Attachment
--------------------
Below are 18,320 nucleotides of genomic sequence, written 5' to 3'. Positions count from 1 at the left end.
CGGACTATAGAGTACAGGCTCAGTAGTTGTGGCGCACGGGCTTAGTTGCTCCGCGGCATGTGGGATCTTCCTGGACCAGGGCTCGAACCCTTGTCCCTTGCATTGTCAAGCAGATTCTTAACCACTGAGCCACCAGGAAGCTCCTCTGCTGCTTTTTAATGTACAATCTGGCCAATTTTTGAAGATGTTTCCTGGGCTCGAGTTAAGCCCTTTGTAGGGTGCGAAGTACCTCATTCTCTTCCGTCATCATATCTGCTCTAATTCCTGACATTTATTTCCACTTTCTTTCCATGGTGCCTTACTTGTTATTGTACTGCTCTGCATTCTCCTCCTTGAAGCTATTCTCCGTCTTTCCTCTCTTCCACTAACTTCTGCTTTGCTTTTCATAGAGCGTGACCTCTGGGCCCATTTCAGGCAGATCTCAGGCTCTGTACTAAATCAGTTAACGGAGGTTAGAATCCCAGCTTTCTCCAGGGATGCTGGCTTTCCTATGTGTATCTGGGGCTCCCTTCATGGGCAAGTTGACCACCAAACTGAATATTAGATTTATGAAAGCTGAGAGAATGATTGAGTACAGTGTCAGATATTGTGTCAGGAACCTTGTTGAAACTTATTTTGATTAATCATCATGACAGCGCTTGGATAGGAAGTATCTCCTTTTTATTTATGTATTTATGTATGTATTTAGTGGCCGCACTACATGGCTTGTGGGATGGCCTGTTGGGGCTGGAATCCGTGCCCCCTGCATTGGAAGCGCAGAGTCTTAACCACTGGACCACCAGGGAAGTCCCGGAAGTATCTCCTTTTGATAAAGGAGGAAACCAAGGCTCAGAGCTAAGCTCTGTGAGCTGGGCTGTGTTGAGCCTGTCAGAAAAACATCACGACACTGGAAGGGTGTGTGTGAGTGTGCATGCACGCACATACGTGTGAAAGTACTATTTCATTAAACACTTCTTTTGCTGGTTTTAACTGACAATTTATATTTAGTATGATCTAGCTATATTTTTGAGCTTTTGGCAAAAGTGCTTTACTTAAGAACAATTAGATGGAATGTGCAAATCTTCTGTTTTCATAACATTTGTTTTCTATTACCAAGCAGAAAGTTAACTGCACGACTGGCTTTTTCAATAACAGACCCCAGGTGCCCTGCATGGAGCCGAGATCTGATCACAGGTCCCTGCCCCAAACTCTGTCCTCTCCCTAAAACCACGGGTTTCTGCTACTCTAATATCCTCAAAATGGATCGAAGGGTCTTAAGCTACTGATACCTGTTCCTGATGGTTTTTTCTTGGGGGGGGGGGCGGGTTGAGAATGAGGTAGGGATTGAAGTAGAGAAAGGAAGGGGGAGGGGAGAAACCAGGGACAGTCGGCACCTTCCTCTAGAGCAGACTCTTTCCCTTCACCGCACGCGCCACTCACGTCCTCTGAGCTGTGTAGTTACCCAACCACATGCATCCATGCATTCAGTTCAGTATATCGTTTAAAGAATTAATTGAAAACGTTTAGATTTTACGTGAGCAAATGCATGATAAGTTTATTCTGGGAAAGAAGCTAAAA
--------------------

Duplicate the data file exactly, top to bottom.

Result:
Below are 18,320 nucleotides of genomic sequence, written 5' to 3'. Positions count from 1 at the left end.
CGGACTATAGAGTACAGGCTCAGTAGTTGTGGCGCACGGGCTTAGTTGCTCCGCGGCATGTGGGATCTTCCTGGACCAGGGCTCGAACCCTTGTCCCTTGCATTGTCAAGCAGATTCTTAACCACTGAGCCACCAGGAAGCTCCTCTGCTGCTTTTTAATGTACAATCTGGCCAATTTTTGAAGATGTTTCCTGGGCTCGAGTTAAGCCCTTTGTAGGGTGCGAAGTACCTCATTCTCTTCCGTCATCATATCTGCTCTAATTCCTGACATTTATTTCCACTTTCTTTCCATGGTGCCTTACTTGTTATTGTACTGCTCTGCATTCTCCTCCTTGAAGCTATTCTCCGTCTTTCCTCTCTTCCACTAACTTCTGCTTTGCTTTTCATAGAGCGTGACCTCTGGGCCCATTTCAGGCAGATCTCAGGCTCTGTACTAAATCAGTTAACGGAGGTTAGAATCCCAGCTTTCTCCAGGGATGCTGGCTTTCCTATGTGTATCTGGGGCTCCCTTCATGGGCAAGTTGACCACCAAACTGAATATTAGATTTATGAAAGCTGAGAGAATGATTGAGTACAGTGTCAGATATTGTGTCAGGAACCTTGTTGAAACTTATTTTGATTAATCATCATGACAGCGCTTGGATAGGAAGTATCTCCTTTTTATTTATGTATTTATGTATGTATTTAGTGGCCGCACTACATGGCTTGTGGGATGGCCTGTTGGGGCTGGAATCCGTGCCCCCTGCATTGGAAGCGCAGAGTCTTAACCACTGGACCACCAGGGAAGTCCCGGAAGTATCTCCTTTTGATAAAGGAGGAAACCAAGGCTCAGAGCTAAGCTCTGTGAGCTGGGCTGTGTTGAGCCTGTCAGAAAAACATCACGACACTGGAAGGGTGTGTGTGAGTGTGCATGCACGCACATACGTGTGAAAGTACTATTTCATTAAACACTTCTTTTGCTGGTTTTAACTGACAATTTATATTTAGTATGATCTAGCTATATTTTTGAGCTTTTGGCAAAAGTGCTTTACTTAAGAACAATTAGATGGAATGTGCAAATCTTCTGTTTTCATAACATTTGTTTTCTATTACCAAGCAGAAAGTTAACTGCACGACTGGCTTTTTCAATAACAGACCCCAGGTGCCCTGCATGGAGCCGAGATCTGATCACAGGTCCCTGCCCCAAACTCTGTCCTCTCCCTAAAACCACGGGTTTCTGCTACTCTAATATCCTCAAAATGGATCGAAGGGTCTTAAGCTACTGATACCTGTTCCTGATGGTTTTTTCTTGGGGGGGGGGGCGGGTTGAGAATGAGGTAGGGATTGAAGTAGAGAAAGGAAGGGGGAGGGGAGAAACCAGGGACAGTCGGCACCTTCCTCTAGAGCAGACTCTTTCCCTTCACCGCACGCGCCACTCACGTCCTCTGAGCTGTGTAGTTACCCAACCACATGCATCCATGCATTCAGTTCAGTATATCGTTTAAAGAATTAATTGAAAACGTTTAGATTTTACGTGAGCAAATGCATGATAAGTTTATTCTGGGAAAGAAGCTAAAA